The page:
Bra’tac’s eyes widened. ‘I understand.’

Teal’c knew Bra’tac did. Vengeance was the way of the Jaffa; an ancient rite of justice for wrongs. It came before all other loyalties; all other duties. The Tau’ri understood vengeance but it rarely took on the level of importance that it meant for the Jaffa. Had O’Neill or Hammond stood in front of him instead of Bra’tac, they may have insisted that staying and helping Bra’tac was the right thing to do; that the mission to the Tok’ra could go on without him. Teal’c knew Bra’tac would never make such a request now he understood why Teal’c was keen to leave.

‘I will spend time with you when I return.’ Teal’c compromised.

‘Very well.’ Bra’tac motioned toward the Stargate with his staff weapon. ‘We should return.’

Teal’c followed his old mentor. It was becoming more and more difficult to deny his competing priorities, Teal’c mused. In the early days of his rebellion, he had been alone and working with the Tau’ri, being part of SG1 had been his salvation and his hope. Yet the Free Jaffa were growing in numbers; more joined their cause with every day that passed. Bra’tac was right; they had an army and it needed leadership. Perhaps the Free Jaffa could now make a difference in a way they had not been able to before; perhaps his place was no longer with SG1.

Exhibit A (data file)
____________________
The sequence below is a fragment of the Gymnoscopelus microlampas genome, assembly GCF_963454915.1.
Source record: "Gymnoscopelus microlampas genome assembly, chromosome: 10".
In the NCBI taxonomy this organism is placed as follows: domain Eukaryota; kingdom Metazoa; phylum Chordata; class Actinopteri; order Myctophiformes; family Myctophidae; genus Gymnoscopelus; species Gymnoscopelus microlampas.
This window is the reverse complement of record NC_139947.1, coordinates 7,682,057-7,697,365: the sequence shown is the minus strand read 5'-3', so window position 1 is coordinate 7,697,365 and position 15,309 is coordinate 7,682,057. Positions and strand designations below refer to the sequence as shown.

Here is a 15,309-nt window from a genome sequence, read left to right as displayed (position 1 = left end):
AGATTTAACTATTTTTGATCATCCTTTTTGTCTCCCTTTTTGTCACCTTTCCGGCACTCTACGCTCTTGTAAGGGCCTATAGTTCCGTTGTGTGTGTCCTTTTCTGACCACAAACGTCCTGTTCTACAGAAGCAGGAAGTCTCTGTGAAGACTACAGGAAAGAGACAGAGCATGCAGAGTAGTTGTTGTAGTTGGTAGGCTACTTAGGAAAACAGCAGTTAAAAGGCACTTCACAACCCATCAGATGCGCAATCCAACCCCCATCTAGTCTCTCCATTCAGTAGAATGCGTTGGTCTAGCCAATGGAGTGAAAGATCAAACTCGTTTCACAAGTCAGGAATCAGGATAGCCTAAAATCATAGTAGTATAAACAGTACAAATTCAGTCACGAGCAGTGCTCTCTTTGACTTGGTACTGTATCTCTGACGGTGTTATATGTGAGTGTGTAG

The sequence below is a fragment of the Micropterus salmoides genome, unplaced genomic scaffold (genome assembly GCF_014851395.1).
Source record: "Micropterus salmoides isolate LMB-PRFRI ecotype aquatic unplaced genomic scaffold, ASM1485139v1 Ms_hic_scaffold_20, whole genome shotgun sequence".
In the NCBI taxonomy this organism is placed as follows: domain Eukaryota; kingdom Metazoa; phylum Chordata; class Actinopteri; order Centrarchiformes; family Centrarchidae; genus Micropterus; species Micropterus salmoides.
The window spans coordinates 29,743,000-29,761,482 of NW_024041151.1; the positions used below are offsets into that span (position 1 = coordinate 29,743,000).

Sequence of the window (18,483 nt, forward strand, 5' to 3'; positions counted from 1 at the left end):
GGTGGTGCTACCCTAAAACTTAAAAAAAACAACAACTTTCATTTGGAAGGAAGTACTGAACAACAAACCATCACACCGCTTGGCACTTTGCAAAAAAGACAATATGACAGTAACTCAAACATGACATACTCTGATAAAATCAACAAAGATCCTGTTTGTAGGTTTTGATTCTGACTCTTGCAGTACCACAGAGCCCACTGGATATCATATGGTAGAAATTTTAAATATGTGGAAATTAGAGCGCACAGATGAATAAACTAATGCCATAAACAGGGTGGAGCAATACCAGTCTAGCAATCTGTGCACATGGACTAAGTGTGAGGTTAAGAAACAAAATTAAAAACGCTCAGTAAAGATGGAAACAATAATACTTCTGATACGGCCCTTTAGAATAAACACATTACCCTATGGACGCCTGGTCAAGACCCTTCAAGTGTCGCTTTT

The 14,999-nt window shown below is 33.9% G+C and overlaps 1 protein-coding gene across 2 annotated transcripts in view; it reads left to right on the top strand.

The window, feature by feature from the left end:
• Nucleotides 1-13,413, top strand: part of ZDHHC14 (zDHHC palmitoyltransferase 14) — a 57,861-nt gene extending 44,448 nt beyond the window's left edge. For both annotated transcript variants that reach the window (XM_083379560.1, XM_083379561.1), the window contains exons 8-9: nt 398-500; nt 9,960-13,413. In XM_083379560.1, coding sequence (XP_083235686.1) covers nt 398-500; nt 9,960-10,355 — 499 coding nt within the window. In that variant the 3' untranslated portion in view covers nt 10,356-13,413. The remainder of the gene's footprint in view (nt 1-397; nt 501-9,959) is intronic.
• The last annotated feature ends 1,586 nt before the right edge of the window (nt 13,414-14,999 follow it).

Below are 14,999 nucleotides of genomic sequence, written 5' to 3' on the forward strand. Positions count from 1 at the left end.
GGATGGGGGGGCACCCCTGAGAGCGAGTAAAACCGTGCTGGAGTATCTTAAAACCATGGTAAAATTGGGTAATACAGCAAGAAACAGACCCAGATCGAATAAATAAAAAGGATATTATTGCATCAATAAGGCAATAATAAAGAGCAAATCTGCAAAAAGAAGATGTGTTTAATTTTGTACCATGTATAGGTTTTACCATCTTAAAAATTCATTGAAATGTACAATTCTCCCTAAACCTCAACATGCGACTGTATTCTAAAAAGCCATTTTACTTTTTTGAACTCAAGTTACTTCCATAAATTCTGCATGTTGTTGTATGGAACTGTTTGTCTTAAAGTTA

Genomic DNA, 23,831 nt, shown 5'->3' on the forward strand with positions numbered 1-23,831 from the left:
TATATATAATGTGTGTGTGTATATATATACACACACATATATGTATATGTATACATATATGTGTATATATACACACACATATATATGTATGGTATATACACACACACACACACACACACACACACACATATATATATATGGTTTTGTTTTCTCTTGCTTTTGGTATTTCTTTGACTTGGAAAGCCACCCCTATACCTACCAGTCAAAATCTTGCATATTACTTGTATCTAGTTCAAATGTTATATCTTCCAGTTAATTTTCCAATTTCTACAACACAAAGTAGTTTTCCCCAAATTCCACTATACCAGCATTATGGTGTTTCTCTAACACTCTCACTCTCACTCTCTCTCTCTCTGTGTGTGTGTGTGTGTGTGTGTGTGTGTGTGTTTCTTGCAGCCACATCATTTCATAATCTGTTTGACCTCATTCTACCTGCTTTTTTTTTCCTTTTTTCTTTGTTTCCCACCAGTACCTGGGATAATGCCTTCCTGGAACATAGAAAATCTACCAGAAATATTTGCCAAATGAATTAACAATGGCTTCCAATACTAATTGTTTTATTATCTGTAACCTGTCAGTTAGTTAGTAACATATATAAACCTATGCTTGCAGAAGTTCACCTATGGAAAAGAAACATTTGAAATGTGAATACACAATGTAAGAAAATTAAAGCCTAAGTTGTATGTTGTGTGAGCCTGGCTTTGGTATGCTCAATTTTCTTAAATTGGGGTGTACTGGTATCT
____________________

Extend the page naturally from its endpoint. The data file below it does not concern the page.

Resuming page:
The thought disturbed him more than he wished to admit. Sho’nac had questioned his continuing presence among the Tau’ri; even Selmak had encouraged him to spend more time with the Free Jaffa. And he did miss being with other Jaffa; being with his own kind. As much as he loved his team-mates, their ways were not his own.

It did not help, Teal’c considered seriously, that he could see his team-mates had been affected by recent events. Distance was seeping into the cracks that had formed between them. He still believed SG1 was stronger together; still believed in his friends’ ability to get past the current difficulties and continue on but…but, Teal’c realised with some chagrin as he made his way back to the pyramid, he wondered how much longer he could claim that his place was with them.